Mind you, I’m not advocating you keep your mouth shut in situations where your thoughts and beliefs (or even true facts) may be unpopular. Very seldom is silence a viable option for effective advocacy. A better solution is to tinker with the way you communicate your opinions so the dialogue is more inviting.

The way you speak to your friends is not the same way you speak to your clients. And the way you speak to your clients is not the same way you speak to the public. You already instinctively change your messaging depending on the audience. The same applies to advocacy work.

For example, if you are an advocate for gun control and you want to post something on your business Facebook page in support of it in the wake of (yet another) mass shooting, you have to consider that you’re speaking to a wider audience, many of whom could be potential clients, brand advocates, or referral sources— and many of whom could have strong feelings of opposition to gun control. You have to craft your message in a way that invites those people who oppose you into the conversation about guns rather than alienate them.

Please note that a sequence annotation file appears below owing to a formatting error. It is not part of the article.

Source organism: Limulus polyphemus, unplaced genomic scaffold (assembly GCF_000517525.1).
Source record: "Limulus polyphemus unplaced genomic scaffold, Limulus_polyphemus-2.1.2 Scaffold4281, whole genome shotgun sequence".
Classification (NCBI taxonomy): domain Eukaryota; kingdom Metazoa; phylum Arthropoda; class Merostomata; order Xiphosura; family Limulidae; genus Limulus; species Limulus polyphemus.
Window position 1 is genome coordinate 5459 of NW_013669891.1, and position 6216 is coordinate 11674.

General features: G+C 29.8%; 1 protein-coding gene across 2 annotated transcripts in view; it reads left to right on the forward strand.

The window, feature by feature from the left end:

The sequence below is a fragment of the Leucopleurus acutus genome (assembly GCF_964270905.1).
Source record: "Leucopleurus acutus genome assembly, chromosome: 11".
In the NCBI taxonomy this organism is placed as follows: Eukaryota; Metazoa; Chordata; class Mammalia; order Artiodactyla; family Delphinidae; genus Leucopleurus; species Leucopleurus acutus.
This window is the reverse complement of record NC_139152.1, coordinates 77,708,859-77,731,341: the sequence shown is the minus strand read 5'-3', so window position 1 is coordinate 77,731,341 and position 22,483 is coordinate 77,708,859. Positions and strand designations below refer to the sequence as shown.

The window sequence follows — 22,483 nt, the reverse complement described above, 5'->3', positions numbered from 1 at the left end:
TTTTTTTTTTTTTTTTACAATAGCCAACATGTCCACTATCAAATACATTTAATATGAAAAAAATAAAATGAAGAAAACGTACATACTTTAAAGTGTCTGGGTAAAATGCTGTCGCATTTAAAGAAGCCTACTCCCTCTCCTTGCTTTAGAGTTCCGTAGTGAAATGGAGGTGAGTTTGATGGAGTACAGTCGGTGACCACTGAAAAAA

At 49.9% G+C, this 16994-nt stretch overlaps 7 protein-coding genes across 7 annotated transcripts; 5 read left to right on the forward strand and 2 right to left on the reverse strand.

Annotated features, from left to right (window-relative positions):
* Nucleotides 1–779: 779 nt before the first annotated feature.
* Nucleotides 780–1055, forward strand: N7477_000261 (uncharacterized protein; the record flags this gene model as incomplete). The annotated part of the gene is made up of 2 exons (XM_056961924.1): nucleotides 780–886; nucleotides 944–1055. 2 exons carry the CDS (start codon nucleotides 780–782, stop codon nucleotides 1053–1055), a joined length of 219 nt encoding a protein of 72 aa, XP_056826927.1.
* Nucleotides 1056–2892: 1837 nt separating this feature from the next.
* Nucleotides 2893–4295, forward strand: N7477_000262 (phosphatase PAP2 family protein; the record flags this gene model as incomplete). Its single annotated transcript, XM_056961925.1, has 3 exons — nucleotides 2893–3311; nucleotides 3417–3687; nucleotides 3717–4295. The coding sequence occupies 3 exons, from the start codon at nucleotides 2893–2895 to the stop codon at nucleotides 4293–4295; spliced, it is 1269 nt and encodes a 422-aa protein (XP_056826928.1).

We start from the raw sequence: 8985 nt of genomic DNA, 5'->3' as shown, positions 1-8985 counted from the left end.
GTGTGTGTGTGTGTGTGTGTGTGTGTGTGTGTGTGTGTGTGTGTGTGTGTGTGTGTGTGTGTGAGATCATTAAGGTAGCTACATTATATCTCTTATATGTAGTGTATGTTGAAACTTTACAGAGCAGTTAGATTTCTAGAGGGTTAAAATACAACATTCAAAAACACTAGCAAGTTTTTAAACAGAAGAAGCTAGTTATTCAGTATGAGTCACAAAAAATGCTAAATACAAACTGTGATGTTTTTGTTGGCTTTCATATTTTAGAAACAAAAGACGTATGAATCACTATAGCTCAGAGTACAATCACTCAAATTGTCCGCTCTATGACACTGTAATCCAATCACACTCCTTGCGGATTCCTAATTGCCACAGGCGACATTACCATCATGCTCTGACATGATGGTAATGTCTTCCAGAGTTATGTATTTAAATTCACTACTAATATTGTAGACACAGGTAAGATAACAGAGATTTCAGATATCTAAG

I’m not a pro at this, and I still have plenty of practice to do myself, but I’m here to tell you that it is possible to have dialogue as a business owner with someone who disagrees with you and come away from that conversation still in staunch disagreement yet having maintained rapport.

Ultimately, you’re trying to connect with your audience and have your message resonate with them. Sure, it would be great to change minds and get people on board with your call to action, but if you can simply achieve resonance with your audience then that’s a win as an advocate.

But how exactly do you go about creating that resonance with your words?

4. It’s All About Storytelling

Being a better advocate means being a better listener. Period.

You’ve heard it said a hundred different ways:
“Listen with the intent to understand, not the intent to reply”
“Listen with curiosity”
“The best way to learn is by listening”
“There’s a difference between listening and waiting your turn to speak”

At the end of the day, advocacy is a balancing act between speaking and listening. Because it’s true— you do learn more by listening.

And if you pick your battles, then sometimes all you do is listen.

Once I was at a networking event (a ribbon cutting for a Hooter’s, of all places) with this old Veteran man I very much respect. At some point, someone mentioned the name of a business he was boycotting. He began to rattle off a list of businesses that, in his mind, had done wrong to the Trump family and therefore he was no longer supporting them. Instead of tuning him out or challenging him, I just decided to listen. It was a good learning experience— I learned what he really cared about and also how much of influence businesses can have on people.